Louvers are thermal-control elements that have been used in different forms on numerous spacecrafts. They are devices which mask a high-emissivity radiator with a low-emissivity surface. As the temperature of the panel changes, blades angles also changes, changing the radiative flux exchanged between panel and deep space. The actuators are calibrated to cause the associated blades to be fully open and fully closed at specified temperatures.
In the frame of Rosetta project (space probe launched in 2004) a total of 15 louvers assemblies were designed and manufactured by SENER. These louvers were tri-metallic, spring-actuated, rectangular-blade louvers.
In 2019, SENER was requested to adapt this technology to a new mission. The design concept remains the same but temperature operational ranges and sizes need to be updated. The number of operation cycles along the mission is also different, new mission requires 2000 life test cycles while in Rosetta mission only 200 cycles were applied.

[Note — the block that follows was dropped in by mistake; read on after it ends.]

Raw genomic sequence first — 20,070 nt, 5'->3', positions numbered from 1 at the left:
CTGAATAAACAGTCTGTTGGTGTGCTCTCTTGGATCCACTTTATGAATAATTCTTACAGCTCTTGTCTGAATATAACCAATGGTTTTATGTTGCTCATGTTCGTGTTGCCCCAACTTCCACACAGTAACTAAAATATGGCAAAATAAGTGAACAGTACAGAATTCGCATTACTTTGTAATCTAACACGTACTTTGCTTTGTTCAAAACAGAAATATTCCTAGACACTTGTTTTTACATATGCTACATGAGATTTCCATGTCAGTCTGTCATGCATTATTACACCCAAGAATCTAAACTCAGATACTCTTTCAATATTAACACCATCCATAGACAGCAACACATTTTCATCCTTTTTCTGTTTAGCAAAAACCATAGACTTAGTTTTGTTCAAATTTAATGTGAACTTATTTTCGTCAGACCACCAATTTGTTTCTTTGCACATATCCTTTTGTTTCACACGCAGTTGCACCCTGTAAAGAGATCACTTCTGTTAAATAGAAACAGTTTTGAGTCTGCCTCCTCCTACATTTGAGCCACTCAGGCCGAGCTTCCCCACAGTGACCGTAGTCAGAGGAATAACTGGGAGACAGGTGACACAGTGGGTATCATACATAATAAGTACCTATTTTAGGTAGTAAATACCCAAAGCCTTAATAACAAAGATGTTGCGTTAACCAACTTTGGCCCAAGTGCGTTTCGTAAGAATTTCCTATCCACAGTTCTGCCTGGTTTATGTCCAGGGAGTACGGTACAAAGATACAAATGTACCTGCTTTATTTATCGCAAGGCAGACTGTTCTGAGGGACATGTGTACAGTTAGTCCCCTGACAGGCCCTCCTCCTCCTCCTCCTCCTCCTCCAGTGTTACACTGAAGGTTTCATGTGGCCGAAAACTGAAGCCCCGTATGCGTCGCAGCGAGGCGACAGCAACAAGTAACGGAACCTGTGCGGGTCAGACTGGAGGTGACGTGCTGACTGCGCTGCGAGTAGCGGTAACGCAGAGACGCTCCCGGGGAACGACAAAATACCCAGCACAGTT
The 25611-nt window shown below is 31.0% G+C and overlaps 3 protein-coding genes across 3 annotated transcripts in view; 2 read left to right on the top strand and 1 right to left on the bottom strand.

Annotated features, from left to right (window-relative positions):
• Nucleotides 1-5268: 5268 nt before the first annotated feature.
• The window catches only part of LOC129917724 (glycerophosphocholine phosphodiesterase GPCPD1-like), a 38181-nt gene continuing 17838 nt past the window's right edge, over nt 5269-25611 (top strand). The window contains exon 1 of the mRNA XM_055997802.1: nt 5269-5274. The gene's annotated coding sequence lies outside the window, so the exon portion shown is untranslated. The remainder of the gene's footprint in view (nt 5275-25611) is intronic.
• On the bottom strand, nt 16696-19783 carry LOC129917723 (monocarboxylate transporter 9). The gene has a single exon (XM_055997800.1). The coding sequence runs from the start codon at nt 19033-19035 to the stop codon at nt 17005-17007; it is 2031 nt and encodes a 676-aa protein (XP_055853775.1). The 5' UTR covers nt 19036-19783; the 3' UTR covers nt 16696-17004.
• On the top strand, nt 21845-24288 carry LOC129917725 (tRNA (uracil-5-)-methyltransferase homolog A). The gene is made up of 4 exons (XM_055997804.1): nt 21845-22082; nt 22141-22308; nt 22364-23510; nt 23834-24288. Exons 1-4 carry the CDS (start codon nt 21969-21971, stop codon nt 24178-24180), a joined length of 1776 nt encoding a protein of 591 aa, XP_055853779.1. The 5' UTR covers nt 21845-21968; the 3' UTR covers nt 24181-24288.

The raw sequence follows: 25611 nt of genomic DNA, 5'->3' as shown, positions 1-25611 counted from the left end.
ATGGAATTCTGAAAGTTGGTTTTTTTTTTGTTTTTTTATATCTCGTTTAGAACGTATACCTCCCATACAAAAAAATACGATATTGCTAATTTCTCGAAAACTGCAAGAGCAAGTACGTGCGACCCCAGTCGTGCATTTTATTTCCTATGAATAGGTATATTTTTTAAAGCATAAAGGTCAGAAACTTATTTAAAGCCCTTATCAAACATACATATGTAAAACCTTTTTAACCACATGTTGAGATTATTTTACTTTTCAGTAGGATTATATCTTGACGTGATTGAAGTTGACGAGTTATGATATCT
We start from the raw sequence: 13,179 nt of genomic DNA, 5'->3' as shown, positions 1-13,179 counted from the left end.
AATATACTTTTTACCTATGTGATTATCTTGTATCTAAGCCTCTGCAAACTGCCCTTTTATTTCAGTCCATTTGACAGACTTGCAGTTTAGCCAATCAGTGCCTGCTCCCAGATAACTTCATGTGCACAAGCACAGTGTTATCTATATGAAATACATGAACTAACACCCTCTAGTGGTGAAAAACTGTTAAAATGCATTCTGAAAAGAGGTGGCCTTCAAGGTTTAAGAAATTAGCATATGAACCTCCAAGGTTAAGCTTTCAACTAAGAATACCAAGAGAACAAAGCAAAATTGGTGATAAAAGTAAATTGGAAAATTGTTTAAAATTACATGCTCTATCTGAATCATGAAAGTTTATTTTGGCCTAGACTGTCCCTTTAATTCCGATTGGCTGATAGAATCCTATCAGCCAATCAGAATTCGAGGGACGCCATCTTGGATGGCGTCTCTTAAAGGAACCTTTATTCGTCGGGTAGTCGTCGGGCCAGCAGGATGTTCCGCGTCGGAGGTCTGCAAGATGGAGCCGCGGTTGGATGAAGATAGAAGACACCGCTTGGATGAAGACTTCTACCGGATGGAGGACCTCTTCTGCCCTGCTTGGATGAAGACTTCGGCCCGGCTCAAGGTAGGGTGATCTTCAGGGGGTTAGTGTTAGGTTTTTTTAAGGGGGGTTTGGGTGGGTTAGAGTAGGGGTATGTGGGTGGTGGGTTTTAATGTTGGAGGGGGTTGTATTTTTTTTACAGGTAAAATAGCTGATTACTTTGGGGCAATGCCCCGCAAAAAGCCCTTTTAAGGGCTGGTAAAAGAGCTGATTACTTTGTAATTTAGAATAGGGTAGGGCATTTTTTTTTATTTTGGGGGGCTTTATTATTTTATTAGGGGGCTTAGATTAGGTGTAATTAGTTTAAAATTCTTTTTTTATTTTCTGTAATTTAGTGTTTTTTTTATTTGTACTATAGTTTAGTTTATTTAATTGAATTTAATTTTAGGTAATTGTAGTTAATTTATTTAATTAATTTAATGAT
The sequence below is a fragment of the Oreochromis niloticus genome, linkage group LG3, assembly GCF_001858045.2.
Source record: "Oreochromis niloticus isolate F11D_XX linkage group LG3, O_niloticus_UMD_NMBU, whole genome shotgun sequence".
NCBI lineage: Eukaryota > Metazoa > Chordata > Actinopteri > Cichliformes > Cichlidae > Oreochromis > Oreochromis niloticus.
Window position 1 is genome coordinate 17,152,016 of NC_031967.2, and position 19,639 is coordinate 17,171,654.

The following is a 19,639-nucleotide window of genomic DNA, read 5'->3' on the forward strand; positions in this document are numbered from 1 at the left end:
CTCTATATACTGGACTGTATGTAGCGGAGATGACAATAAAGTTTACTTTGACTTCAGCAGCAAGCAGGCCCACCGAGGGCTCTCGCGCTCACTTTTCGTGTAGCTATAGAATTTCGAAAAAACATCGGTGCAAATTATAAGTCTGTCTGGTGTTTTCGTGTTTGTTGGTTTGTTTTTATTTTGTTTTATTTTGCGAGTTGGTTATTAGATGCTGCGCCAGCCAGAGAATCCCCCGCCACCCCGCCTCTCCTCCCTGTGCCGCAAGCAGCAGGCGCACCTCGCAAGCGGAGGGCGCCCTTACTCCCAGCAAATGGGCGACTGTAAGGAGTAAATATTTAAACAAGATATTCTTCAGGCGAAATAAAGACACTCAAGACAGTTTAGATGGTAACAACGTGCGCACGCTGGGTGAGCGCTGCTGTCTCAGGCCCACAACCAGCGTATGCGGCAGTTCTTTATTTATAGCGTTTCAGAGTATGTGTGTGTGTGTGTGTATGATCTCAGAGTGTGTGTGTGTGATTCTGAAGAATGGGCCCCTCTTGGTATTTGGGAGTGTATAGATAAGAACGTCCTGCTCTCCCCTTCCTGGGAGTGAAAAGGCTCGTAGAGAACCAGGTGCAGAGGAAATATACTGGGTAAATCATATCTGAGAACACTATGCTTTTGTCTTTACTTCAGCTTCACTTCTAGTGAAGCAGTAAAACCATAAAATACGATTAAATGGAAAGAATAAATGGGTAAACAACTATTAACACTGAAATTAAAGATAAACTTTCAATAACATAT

In order to reduce the associated risk to this long life operation, Rosetta hardware, stored at SENER premises since 2004, has been submitted to a life test at the very early stage of the project.
This presentation includes a description of the Rosetta louvers design and performances. Then, modifications implemented to adapt the louvers design to the new mission are also explained. Encountered design problems and test plan implications derived from modifications are also included. Finally, comparison between Rosetta louver performances observed in 2004 with results obtained in 2019 before and after the 2000 cycles life test are presented and discussed.